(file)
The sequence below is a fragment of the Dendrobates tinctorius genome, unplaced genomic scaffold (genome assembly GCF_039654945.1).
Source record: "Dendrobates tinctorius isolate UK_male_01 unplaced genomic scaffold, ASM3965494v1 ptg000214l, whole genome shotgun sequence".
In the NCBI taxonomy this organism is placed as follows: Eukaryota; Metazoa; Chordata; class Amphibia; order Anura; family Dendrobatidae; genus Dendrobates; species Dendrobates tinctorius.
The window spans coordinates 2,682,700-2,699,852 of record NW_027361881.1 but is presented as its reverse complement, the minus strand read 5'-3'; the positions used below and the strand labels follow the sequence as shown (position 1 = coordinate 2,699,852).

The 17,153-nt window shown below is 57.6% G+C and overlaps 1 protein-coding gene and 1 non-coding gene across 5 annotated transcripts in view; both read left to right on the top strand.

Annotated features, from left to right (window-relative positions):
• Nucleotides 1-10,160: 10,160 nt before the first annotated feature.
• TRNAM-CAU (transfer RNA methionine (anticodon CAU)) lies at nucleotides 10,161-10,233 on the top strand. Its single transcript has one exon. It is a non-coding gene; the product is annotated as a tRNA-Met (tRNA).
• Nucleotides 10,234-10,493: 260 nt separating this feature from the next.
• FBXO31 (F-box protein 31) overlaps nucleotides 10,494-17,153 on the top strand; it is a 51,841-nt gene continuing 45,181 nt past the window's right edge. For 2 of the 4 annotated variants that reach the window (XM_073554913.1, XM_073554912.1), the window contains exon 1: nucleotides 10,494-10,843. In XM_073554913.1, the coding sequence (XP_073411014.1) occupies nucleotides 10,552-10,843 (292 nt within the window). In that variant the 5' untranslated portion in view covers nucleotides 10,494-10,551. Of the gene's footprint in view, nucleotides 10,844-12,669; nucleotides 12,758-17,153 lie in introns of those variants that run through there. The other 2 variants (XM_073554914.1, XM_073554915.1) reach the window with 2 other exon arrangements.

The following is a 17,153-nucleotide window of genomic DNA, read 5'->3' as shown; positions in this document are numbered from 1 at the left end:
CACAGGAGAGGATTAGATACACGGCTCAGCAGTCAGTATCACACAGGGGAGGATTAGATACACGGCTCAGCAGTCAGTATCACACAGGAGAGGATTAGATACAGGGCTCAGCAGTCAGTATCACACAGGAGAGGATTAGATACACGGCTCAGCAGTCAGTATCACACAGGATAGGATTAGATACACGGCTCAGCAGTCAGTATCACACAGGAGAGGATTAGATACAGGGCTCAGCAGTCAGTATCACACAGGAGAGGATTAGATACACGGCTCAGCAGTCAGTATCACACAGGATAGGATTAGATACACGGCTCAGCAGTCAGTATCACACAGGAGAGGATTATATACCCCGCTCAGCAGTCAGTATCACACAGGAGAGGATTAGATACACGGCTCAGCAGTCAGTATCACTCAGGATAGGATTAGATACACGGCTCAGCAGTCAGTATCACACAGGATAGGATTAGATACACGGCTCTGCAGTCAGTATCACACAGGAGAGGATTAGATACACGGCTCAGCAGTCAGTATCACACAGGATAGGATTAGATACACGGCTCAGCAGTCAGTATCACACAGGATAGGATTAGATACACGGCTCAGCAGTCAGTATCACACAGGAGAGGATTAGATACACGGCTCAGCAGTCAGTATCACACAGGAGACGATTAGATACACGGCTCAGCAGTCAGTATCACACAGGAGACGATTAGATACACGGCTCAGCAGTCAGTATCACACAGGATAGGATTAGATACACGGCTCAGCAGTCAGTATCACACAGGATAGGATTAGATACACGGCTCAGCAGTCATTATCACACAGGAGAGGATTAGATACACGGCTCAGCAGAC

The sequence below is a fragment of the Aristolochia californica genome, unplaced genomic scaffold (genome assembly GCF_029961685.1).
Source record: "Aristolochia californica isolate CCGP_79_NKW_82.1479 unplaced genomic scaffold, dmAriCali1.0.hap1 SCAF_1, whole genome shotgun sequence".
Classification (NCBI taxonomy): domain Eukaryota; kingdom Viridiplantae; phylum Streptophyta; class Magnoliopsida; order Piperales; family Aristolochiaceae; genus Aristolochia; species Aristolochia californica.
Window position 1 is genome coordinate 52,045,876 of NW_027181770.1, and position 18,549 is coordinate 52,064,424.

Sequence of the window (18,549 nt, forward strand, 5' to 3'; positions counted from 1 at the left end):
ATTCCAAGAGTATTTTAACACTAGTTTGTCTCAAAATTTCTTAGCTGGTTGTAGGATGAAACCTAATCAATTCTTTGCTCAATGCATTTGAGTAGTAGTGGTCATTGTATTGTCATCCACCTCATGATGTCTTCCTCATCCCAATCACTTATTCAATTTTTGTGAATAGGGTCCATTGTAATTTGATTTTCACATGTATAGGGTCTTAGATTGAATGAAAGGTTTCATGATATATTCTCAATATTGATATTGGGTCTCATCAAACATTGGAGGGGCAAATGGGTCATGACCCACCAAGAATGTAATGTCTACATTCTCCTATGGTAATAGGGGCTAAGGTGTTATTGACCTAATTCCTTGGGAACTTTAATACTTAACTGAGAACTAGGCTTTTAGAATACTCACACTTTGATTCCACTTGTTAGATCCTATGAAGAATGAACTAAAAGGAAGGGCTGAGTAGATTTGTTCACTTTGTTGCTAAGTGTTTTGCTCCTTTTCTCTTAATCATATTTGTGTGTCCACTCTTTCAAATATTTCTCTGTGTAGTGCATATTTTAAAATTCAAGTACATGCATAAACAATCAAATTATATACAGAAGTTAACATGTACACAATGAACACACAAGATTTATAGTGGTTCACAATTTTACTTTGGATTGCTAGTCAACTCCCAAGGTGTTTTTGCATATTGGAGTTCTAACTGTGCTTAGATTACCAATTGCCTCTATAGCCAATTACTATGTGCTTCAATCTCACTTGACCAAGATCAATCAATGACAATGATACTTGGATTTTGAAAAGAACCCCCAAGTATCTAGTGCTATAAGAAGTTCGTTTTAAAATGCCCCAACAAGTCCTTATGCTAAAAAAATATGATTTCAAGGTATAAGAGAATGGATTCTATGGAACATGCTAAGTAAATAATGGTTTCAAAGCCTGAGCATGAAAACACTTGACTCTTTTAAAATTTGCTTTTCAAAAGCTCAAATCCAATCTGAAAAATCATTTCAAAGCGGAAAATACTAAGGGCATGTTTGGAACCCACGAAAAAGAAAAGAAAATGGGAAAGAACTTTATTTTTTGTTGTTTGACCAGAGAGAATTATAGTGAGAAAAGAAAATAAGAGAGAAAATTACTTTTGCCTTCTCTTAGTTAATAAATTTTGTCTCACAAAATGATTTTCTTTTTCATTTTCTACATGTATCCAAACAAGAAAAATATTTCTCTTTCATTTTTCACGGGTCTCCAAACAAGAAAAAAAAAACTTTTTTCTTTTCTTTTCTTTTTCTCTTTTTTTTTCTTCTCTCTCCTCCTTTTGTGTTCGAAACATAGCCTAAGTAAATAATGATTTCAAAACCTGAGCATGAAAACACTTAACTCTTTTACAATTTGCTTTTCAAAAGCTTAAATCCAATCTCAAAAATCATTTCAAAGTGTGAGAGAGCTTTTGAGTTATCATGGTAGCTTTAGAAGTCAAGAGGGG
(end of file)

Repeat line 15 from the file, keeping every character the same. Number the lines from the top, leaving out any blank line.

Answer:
Classification (NCBI taxonomy): domain Eukaryota; kingdom Viridiplantae; phylum Streptophyta; class Magnoliopsida; order Piperales; family Aristolochiaceae; genus Aristolochia; species Aristolochia californica.